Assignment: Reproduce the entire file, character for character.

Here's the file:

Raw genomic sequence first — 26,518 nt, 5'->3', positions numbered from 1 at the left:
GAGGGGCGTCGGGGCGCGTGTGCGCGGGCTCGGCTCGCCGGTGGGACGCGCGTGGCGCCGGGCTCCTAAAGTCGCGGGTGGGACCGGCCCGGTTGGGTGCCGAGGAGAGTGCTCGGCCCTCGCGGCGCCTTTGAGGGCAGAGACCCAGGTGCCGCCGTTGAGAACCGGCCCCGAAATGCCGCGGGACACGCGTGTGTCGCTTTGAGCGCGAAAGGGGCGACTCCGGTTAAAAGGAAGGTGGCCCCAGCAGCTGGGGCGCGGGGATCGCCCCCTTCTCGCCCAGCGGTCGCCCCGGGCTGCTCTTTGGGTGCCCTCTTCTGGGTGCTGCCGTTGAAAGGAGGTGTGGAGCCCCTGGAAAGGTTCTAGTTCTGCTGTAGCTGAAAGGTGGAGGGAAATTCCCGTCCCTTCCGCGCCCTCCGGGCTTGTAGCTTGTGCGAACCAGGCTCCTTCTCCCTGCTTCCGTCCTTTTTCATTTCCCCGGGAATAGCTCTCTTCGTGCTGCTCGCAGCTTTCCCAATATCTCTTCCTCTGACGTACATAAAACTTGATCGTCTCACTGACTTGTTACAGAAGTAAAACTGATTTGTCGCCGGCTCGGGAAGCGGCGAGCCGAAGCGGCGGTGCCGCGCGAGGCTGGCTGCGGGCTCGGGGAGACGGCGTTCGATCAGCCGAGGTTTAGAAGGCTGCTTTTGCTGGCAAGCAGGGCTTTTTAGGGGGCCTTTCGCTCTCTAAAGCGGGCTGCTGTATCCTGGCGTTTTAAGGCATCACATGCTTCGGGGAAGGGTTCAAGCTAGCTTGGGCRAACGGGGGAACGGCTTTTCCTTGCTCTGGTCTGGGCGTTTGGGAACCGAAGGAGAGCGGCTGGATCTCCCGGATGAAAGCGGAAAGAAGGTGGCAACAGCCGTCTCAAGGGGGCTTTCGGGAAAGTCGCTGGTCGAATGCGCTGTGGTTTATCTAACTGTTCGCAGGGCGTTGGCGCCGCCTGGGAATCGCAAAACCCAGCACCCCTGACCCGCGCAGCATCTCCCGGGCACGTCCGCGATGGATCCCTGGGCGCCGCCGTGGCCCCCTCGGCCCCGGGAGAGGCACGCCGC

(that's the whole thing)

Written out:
Raw genomic sequence first — 26,518 nt, 5'->3', positions numbered from 1 at the left:
GAGGGGCGTCGGGGCGCGTGTGCGCGGGCTCGGCTCGCCGGTGGGACGCGCGTGGCGCCGGGCTCCTAAAGTCGCGGGTGGGACCGGCCCGGTTGGGTGCCGAGGAGAGTGCTCGGCCCTCGCGGCGCCTTTGAGGGCAGAGACCCAGGTGCCGCCGTTGAGAACCGGCCCCGAAATGCCGCGGGACACGCGTGTGTCGCTTTGAGCGCGAAAGGGGCGACTCCGGTTAAAAGGAAGGTGGCCCCAGCAGCTGGGGCGCGGGGATCGCCCCCTTCTCGCCCAGCGGTCGCCCCGGGCTGCTCTTTGGGTGCCCTCTTCTGGGTGCTGCCGTTGAAAGGAGGTGTGGAGCCCCTGGAAAGGTTCTAGTTCTGCTGTAGCTGAAAGGTGGAGGGAAATTCCCGTCCCTTCCGCGCCCTCCGGGCTTGTAGCTTGTGCGAACCAGGCTCCTTCTCCCTGCTTCCGTCCTTTTTCATTTCCCCGGGAATAGCTCTCTTCGTGCTGCTCGCAGCTTTCCCAATATCTCTTCCTCTGACGTACATAAAACTTGATCGTCTCACTGACTTGTTACAGAAGTAAAACTGATTTGTCGCCGGCTCGGGAAGCGGCGAGCCGAAGCGGCGGTGCCGCGCGAGGCTGGCTGCGGGCTCGGGGAGACGGCGTTCGATCAGCCGAGGTTTAGAAGGCTGCTTTTGCTGGCAAGCAGGGCTTTTTAGGGGGCCTTTCGCTCTCTAAAGCGGGCTGCTGTATCCTGGCGTTTTAAGGCATCACATGCTTCGGGGAAGGGTTCAAGCTAGCTTGGGCRAACGGGGGAACGGCTTTTCCTTGCTCTGGTCTGGGCGTTTGGGAACCGAAGGAGAGCGGCTGGATCTCCCGGATGAAAGCGGAAAGAAGGTGGCAACAGCCGTCTCAAGGGGGCTTTCGGGAAAGTCGCTGGTCGAATGCGCTGTGGTTTATCTAACTGTTCGCAGGGCGTTGGCGCCGCCTGGGAATCGCAAAACCCAGCACCCCTGACCCGCGCAGCATCTCCCGGGCACGTCCGCGATGGATCCCTGGGCGCCGCCGTGGCCCCCTCGGCCCCGGGAGAGGCACGCCGC